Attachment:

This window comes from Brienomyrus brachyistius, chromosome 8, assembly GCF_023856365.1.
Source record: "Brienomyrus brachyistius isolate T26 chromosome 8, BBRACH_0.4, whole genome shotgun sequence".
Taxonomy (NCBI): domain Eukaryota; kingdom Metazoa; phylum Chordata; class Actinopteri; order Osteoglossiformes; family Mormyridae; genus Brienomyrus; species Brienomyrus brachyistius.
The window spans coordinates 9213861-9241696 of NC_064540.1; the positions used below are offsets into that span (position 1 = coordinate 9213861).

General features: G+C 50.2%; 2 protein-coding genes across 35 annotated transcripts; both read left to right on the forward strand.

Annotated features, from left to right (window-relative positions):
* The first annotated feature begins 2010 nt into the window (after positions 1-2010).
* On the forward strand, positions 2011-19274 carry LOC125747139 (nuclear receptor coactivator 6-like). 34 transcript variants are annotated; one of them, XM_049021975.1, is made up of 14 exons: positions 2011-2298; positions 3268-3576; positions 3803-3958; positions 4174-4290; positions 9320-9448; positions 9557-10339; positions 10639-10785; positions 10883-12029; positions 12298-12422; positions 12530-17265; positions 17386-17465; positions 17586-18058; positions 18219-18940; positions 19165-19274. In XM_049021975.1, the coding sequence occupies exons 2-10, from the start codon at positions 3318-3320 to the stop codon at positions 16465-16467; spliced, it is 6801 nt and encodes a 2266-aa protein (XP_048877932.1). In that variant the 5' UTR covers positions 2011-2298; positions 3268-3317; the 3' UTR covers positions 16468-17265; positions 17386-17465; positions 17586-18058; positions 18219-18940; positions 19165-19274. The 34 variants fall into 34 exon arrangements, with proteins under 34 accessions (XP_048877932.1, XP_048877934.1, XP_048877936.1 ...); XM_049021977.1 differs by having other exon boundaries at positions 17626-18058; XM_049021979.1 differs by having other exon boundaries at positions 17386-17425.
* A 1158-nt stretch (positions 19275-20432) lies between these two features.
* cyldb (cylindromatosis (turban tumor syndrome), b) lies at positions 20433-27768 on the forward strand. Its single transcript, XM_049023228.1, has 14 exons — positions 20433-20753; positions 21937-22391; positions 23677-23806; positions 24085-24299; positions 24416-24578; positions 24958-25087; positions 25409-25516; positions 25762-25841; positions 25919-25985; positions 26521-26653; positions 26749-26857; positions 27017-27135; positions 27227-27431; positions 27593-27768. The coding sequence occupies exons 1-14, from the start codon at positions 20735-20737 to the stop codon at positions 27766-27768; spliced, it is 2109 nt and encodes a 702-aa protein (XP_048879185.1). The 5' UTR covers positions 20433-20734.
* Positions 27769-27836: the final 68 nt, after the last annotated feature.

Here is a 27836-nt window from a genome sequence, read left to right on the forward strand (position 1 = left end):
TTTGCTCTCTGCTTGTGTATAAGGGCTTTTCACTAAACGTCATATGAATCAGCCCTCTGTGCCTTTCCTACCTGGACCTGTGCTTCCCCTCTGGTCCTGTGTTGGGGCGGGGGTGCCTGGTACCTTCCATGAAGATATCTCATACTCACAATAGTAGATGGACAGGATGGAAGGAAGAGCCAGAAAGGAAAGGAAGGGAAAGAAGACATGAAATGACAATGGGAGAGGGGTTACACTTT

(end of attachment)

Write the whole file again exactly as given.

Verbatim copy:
This window comes from Brienomyrus brachyistius, chromosome 8, assembly GCF_023856365.1.
Source record: "Brienomyrus brachyistius isolate T26 chromosome 8, BBRACH_0.4, whole genome shotgun sequence".
Taxonomy (NCBI): domain Eukaryota; kingdom Metazoa; phylum Chordata; class Actinopteri; order Osteoglossiformes; family Mormyridae; genus Brienomyrus; species Brienomyrus brachyistius.
The window spans coordinates 9213861-9241696 of NC_064540.1; the positions used below are offsets into that span (position 1 = coordinate 9213861).

General features: G+C 50.2%; 2 protein-coding genes across 35 annotated transcripts; both read left to right on the forward strand.

Annotated features, from left to right (window-relative positions):
* The first annotated feature begins 2010 nt into the window (after positions 1-2010).
* On the forward strand, positions 2011-19274 carry LOC125747139 (nuclear receptor coactivator 6-like). 34 transcript variants are annotated; one of them, XM_049021975.1, is made up of 14 exons: positions 2011-2298; positions 3268-3576; positions 3803-3958; positions 4174-4290; positions 9320-9448; positions 9557-10339; positions 10639-10785; positions 10883-12029; positions 12298-12422; positions 12530-17265; positions 17386-17465; positions 17586-18058; positions 18219-18940; positions 19165-19274. In XM_049021975.1, the coding sequence occupies exons 2-10, from the start codon at positions 3318-3320 to the stop codon at positions 16465-16467; spliced, it is 6801 nt and encodes a 2266-aa protein (XP_048877932.1). In that variant the 5' UTR covers positions 2011-2298; positions 3268-3317; the 3' UTR covers positions 16468-17265; positions 17386-17465; positions 17586-18058; positions 18219-18940; positions 19165-19274. The 34 variants fall into 34 exon arrangements, with proteins under 34 accessions (XP_048877932.1, XP_048877934.1, XP_048877936.1 ...); XM_049021977.1 differs by having other exon boundaries at positions 17626-18058; XM_049021979.1 differs by having other exon boundaries at positions 17386-17425.
* A 1158-nt stretch (positions 19275-20432) lies between these two features.
* cyldb (cylindromatosis (turban tumor syndrome), b) lies at positions 20433-27768 on the forward strand. Its single transcript, XM_049023228.1, has 14 exons — positions 20433-20753; positions 21937-22391; positions 23677-23806; positions 24085-24299; positions 24416-24578; positions 24958-25087; positions 25409-25516; positions 25762-25841; positions 25919-25985; positions 26521-26653; positions 26749-26857; positions 27017-27135; positions 27227-27431; positions 27593-27768. The coding sequence occupies exons 1-14, from the start codon at positions 20735-20737 to the stop codon at positions 27766-27768; spliced, it is 2109 nt and encodes a 702-aa protein (XP_048879185.1). The 5' UTR covers positions 20433-20734.
* Positions 27769-27836: the final 68 nt, after the last annotated feature.

Here is a 27836-nt window from a genome sequence, read left to right on the forward strand (position 1 = left end):
TTTGCTCTCTGCTTGTGTATAAGGGCTTTTCACTAAACGTCATATGAATCAGCCCTCTGTGCCTTTCCTACCTGGACCTGTGCTTCCCCTCTGGTCCTGTGTTGGGGCGGGGGTGCCTGGTACCTTCCATGAAGATATCTCATACTCACAATAGTAGATGGACAGGATGGAAGGAAGAGCCAGAAAGGAAAGGAAGGGAAAGAAGACATGAAATGACAATGGGAGAGGGGTTACACTTT